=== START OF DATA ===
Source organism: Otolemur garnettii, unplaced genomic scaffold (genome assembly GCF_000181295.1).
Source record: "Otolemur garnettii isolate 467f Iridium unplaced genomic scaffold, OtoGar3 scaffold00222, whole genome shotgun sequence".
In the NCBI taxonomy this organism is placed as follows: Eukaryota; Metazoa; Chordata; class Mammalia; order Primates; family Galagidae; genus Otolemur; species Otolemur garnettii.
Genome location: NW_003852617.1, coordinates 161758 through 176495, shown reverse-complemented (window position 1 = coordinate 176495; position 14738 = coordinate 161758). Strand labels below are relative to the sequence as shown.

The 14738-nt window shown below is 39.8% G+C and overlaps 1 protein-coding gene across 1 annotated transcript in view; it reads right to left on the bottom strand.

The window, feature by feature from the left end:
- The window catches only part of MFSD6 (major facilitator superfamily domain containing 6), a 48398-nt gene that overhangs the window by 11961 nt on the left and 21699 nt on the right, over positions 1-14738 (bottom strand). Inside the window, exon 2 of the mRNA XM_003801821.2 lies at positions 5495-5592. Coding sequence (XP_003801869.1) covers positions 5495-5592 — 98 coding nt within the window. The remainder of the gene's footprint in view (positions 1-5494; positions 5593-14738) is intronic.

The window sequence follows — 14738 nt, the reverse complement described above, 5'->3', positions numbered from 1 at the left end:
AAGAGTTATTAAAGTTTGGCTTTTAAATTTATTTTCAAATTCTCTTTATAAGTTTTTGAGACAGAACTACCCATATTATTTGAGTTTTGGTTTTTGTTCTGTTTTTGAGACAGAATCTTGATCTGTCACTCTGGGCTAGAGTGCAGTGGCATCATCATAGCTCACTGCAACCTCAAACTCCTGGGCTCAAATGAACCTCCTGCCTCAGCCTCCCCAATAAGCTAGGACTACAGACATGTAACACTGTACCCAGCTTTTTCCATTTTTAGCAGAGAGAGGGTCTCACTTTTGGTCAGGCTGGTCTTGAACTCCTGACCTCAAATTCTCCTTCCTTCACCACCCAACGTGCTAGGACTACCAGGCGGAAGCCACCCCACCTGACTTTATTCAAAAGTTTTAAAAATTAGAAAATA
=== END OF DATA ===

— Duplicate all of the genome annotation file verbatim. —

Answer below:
Source organism: Otolemur garnettii, unplaced genomic scaffold (genome assembly GCF_000181295.1).
Source record: "Otolemur garnettii isolate 467f Iridium unplaced genomic scaffold, OtoGar3 scaffold00222, whole genome shotgun sequence".
In the NCBI taxonomy this organism is placed as follows: Eukaryota; Metazoa; Chordata; class Mammalia; order Primates; family Galagidae; genus Otolemur; species Otolemur garnettii.
Genome location: NW_003852617.1, coordinates 161758 through 176495, shown reverse-complemented (window position 1 = coordinate 176495; position 14738 = coordinate 161758). Strand labels below are relative to the sequence as shown.

The 14738-nt window shown below is 39.8% G+C and overlaps 1 protein-coding gene across 1 annotated transcript in view; it reads right to left on the bottom strand.

The window, feature by feature from the left end:
- The window catches only part of MFSD6 (major facilitator superfamily domain containing 6), a 48398-nt gene that overhangs the window by 11961 nt on the left and 21699 nt on the right, over positions 1-14738 (bottom strand). Inside the window, exon 2 of the mRNA XM_003801821.2 lies at positions 5495-5592. Coding sequence (XP_003801869.1) covers positions 5495-5592 — 98 coding nt within the window. The remainder of the gene's footprint in view (positions 1-5494; positions 5593-14738) is intronic.

The window sequence follows — 14738 nt, the reverse complement described above, 5'->3', positions numbered from 1 at the left end:
AAGAGTTATTAAAGTTTGGCTTTTAAATTTATTTTCAAATTCTCTTTATAAGTTTTTGAGACAGAACTACCCATATTATTTGAGTTTTGGTTTTTGTTCTGTTTTTGAGACAGAATCTTGATCTGTCACTCTGGGCTAGAGTGCAGTGGCATCATCATAGCTCACTGCAACCTCAAACTCCTGGGCTCAAATGAACCTCCTGCCTCAGCCTCCCCAATAAGCTAGGACTACAGACATGTAACACTGTACCCAGCTTTTTCCATTTTTAGCAGAGAGAGGGTCTCACTTTTGGTCAGGCTGGTCTTGAACTCCTGACCTCAAATTCTCCTTCCTTCACCACCCAACGTGCTAGGACTACCAGGCGGAAGCCACCCCACCTGACTTTATTCAAAAGTTTTAAAAATTAGAAAATA